Anyway, in this post, I traced my personal journey with vocabulary, as both a learner and a teacher, and applied the three metaphors to my students’ struggles with Ownership of vocabulary … and with frustration in their reading. If I’d known about the Alessi study, I would have cited it here as well.

And in this post, we looked at Robert Marzano’s system for academic vocabulary, which is all about Ownership, though he doesn’t use the term as we do.

Then, at the end of the series, I listed these core beliefs and assumptions about vocabulary that guide the Tres Columnae project:

  • We think there is a minimum list of words that every Latin learner should know;
  • We’re not quite sure exactly what words should be on the list, though we’ll use the ones we’ve mentioned previously as a starting point.
  • Some words can be presented with illustrations, or with obvious English relatives, and won’t require formal work.
  • We always need to find out whether the learner already knows the word. If so, we don’t need to “present” it formally.
  • Whatever we do about presentation, it must not just mean “giving them the definition” and calling it a day.
  • We’ll make sure to include work with opposites and with synonyms.
  • We’ll do a lot of work with homophones and near-homophones.
  • We’ll make sure our learners can take words apart and put them together, using prefixes, suffixes, and such.
  • Secondarily, we’ll explore connections between English words and their Latin roots.
  • We’ll have abundant opportunities for our participants to read and hear words in context.
  • We’ll encourage participants to use words actively, by writing original stories, recording audio, or creating original video versions of stories.

If you’ve followed the blog for a while, you can see how our roots in the Paideia movement have influenced our approach to vocabulary, too. And you can probably see the marks of our other primary influences, too.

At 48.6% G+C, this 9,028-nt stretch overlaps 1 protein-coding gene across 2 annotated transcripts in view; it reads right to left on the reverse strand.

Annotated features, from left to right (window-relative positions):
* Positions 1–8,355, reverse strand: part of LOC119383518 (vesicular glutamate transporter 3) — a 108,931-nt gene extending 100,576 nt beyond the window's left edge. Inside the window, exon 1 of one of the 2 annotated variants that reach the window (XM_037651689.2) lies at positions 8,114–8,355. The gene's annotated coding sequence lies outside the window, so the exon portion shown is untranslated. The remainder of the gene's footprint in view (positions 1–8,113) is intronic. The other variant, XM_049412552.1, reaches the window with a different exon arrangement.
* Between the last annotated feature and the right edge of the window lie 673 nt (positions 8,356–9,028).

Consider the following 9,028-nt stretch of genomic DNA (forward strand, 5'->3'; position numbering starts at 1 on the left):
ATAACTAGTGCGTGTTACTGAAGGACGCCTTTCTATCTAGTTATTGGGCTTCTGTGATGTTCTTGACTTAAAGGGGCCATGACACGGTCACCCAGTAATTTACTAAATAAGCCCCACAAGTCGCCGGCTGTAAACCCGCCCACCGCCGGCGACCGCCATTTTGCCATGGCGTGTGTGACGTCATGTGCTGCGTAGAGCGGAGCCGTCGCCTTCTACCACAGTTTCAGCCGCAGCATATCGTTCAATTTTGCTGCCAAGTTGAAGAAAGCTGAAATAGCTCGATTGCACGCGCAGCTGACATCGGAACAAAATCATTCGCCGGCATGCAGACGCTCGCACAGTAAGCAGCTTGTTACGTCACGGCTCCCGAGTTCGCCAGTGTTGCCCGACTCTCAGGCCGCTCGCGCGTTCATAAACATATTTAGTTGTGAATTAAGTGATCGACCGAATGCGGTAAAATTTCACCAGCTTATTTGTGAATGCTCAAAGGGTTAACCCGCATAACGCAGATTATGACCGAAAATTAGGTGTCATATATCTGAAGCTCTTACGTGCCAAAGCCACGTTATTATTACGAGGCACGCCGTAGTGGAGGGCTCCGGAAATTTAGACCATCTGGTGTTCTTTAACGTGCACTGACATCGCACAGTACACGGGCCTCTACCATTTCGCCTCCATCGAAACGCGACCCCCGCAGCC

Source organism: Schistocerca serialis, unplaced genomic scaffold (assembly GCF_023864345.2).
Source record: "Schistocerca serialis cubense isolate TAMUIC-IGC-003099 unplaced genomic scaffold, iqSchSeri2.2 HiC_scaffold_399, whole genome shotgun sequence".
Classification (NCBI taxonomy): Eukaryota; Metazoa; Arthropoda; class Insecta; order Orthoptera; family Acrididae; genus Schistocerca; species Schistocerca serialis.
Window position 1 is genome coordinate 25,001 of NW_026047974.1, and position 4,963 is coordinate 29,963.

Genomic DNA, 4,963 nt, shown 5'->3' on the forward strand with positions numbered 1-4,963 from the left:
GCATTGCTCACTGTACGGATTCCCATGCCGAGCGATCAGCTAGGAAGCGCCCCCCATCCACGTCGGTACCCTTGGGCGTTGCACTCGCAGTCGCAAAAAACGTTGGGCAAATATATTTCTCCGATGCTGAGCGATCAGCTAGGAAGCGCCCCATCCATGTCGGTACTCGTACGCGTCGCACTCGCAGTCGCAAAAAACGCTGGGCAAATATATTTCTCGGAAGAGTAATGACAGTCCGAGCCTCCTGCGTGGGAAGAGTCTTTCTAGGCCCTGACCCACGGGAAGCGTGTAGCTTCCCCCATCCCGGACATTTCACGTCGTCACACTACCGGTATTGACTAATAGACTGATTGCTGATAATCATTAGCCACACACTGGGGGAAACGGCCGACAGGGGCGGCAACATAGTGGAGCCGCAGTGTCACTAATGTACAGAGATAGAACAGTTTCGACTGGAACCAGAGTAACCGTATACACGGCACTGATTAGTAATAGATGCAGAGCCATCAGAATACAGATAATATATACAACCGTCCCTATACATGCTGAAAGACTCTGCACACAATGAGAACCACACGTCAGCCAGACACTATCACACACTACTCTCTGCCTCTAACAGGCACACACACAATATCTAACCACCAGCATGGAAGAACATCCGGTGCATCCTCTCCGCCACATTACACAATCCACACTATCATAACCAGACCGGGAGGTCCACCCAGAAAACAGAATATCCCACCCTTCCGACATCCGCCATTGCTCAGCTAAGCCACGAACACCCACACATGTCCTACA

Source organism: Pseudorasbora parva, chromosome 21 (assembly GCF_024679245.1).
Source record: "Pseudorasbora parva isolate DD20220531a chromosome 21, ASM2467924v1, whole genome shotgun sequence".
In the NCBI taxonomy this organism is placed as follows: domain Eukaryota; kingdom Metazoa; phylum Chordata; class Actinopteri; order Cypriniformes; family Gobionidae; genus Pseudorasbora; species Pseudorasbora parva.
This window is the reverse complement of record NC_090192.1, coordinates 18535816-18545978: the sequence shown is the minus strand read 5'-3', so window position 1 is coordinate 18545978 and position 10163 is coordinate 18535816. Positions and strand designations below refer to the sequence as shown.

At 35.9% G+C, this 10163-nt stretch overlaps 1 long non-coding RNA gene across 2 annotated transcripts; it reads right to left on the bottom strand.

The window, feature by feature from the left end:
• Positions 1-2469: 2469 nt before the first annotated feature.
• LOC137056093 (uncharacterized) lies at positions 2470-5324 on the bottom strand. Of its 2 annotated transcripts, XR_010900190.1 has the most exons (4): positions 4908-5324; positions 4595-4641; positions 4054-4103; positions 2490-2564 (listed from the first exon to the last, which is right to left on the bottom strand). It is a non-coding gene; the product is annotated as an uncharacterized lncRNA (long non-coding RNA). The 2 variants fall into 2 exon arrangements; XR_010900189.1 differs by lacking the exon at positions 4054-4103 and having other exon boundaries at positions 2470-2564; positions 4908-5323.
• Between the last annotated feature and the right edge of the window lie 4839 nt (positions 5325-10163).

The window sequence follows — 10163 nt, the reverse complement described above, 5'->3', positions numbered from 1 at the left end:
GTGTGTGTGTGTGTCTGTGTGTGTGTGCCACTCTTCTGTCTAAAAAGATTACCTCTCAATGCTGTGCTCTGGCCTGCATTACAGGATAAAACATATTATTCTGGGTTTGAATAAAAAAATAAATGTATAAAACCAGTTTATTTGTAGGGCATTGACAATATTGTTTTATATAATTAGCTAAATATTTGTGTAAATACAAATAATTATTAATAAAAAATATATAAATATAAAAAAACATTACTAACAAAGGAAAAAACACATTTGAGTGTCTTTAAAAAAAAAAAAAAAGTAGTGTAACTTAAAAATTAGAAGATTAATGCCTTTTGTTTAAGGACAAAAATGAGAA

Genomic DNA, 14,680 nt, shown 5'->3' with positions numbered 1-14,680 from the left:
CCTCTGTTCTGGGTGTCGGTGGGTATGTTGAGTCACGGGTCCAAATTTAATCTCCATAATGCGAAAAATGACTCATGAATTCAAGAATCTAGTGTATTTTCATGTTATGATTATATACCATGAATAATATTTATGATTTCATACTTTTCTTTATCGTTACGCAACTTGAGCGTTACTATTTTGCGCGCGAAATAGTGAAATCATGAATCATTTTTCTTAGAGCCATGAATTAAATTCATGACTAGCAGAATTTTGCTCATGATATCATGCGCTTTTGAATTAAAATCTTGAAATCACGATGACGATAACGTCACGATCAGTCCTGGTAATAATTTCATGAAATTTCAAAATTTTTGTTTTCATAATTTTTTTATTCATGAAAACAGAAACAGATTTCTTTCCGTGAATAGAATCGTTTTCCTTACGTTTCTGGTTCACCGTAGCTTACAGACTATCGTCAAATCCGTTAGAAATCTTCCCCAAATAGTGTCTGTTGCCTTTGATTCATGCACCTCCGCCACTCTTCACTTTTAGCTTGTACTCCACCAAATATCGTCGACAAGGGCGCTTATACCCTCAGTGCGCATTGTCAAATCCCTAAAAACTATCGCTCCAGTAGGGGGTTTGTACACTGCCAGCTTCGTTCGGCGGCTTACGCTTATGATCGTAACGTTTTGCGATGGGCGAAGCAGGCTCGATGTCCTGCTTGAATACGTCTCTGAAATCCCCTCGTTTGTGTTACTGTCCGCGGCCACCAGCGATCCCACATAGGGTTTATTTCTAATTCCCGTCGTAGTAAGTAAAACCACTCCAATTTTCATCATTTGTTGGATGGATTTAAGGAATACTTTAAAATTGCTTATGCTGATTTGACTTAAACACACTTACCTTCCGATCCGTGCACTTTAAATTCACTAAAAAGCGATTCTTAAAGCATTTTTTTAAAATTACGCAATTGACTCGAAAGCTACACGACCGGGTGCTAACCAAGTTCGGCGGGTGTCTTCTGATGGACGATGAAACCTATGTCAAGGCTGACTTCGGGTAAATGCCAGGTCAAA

You’ve also probably noticed how we’ve implemented many of these promises in the stories and other materials we’ve shared here and on the Version Alpha Wiki.

  • We still haven’t decided on “the” list of words that every Latin learner should know, but we’ve paid attention to the available frequency lists as we developed the Metastory for Tres Columnae, and as we worked out the details of individual stories. It’s a rather Vergilian and Ovidian list at the moment … partly because those words figure heavily in the frequency lists we’ve used, and partly because I’ve been reading a lot of Vergil and Ovid with my upper-level students this semester. (In Cursus Secundus, currently a very rough draft, Lucius and Caius will both serve in the Roman army, and at least one character will consider becoming a writer. So we’ll have abundant exposure to a “standard” prose vocabulary too!)
  • We tend to repeat words (and phrases and structures) … a lot! The Big Three Reading Method textbooks do, too, and that’s one of their best features in my opinion. But we aim for significantly more repetition, and for more active repetition as our participants use the vocabulary in stories they create … and in illustrations, audio, and video that they create, too.
  • We haven’t modeled the formal presentation of vocabulary much, but if you look at the illustrated versions of Fabella Prima, Fabella Secunda, and Fabella Tertia on the Version Alpha Wiki, you can see how we’re planning to use illustrations to introduce a lot of vocabulary, and how our participants will be able to hear words (and stories) as many times as they wish.

But what about the other promises we made? Specifically, what about

  • finding out whether the learner knows the word;
  • actual “presentation” of words that need to be presented;
  • opposites and synonyms;
  • homophones and near-homophones;
  • prefixes, suffixes, and such; and
  • connections to English and other languages?
  • And are there elements of vocabulary learning that we’ve neglected?

We’ll look at these elements in our posts for the rest of the week … and yes, there will be a story or two along the way! Tune in next time when we’ll begin with a look at the first three elements in the list above. Grātiās maximās omnibus legentibus et respondentibus!

Another Infinitive Story

salvēte, amīcī et sodālēs! If you’ve been hoping for another Tres Columnae story, your wait is over. But before we begin, I’d like to point out just a few of the new, participant-created stories – and audio and illustrations, too! – that are already available at the Version Alpha Wiki of the Tres Columnae project.